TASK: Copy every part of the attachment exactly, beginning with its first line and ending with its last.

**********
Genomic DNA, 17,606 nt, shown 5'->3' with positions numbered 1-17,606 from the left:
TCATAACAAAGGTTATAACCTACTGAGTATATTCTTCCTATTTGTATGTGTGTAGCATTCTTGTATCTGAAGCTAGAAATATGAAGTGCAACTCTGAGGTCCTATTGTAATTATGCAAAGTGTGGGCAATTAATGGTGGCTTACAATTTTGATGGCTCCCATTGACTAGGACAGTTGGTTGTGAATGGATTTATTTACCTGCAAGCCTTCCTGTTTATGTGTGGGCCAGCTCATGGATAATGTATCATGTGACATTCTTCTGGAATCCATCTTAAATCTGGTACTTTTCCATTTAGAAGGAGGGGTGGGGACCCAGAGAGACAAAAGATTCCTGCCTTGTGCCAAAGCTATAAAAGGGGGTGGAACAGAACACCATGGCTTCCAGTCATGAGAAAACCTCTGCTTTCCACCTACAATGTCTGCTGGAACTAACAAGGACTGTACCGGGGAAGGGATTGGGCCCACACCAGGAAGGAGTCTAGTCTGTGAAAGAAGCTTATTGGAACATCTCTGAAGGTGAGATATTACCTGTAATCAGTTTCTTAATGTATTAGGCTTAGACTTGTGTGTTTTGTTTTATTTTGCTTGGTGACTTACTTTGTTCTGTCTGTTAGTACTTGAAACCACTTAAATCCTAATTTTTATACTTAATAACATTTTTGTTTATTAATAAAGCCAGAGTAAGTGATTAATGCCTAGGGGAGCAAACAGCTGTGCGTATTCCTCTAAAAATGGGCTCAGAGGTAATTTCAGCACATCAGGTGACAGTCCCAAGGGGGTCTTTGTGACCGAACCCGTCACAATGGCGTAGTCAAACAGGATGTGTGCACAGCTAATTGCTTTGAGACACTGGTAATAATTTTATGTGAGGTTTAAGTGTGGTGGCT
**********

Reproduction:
Genomic DNA, 17,606 nt, shown 5'->3' with positions numbered 1-17,606 from the left:
TCATAACAAAGGTTATAACCTACTGAGTATATTCTTCCTATTTGTATGTGTGTAGCATTCTTGTATCTGAAGCTAGAAATATGAAGTGCAACTCTGAGGTCCTATTGTAATTATGCAAAGTGTGGGCAATTAATGGTGGCTTACAATTTTGATGGCTCCCATTGACTAGGACAGTTGGTTGTGAATGGATTTATTTACCTGCAAGCCTTCCTGTTTATGTGTGGGCCAGCTCATGGATAATGTATCATGTGACATTCTTCTGGAATCCATCTTAAATCTGGTACTTTTCCATTTAGAAGGAGGGGTGGGGACCCAGAGAGACAAAAGATTCCTGCCTTGTGCCAAAGCTATAAAAGGGGGTGGAACAGAACACCATGGCTTCCAGTCATGAGAAAACCTCTGCTTTCCACCTACAATGTCTGCTGGAACTAACAAGGACTGTACCGGGGAAGGGATTGGGCCCACACCAGGAAGGAGTCTAGTCTGTGAAAGAAGCTTATTGGAACATCTCTGAAGGTGAGATATTACCTGTAATCAGTTTCTTAATGTATTAGGCTTAGACTTGTGTGTTTTGTTTTATTTTGCTTGGTGACTTACTTTGTTCTGTCTGTTAGTACTTGAAACCACTTAAATCCTAATTTTTATACTTAATAACATTTTTGTTTATTAATAAAGCCAGAGTAAGTGATTAATGCCTAGGGGAGCAAACAGCTGTGCGTATTCCTCTAAAAATGGGCTCAGAGGTAATTTCAGCACATCAGGTGACAGTCCCAAGGGGGTCTTTGTGACCGAACCCGTCACAATGGCGTAGTCAAACAGGATGTGTGCACAGCTAATTGCTTTGAGACACTGGTAATAATTTTATGTGAGGTTTAAGTGTGGTGGCT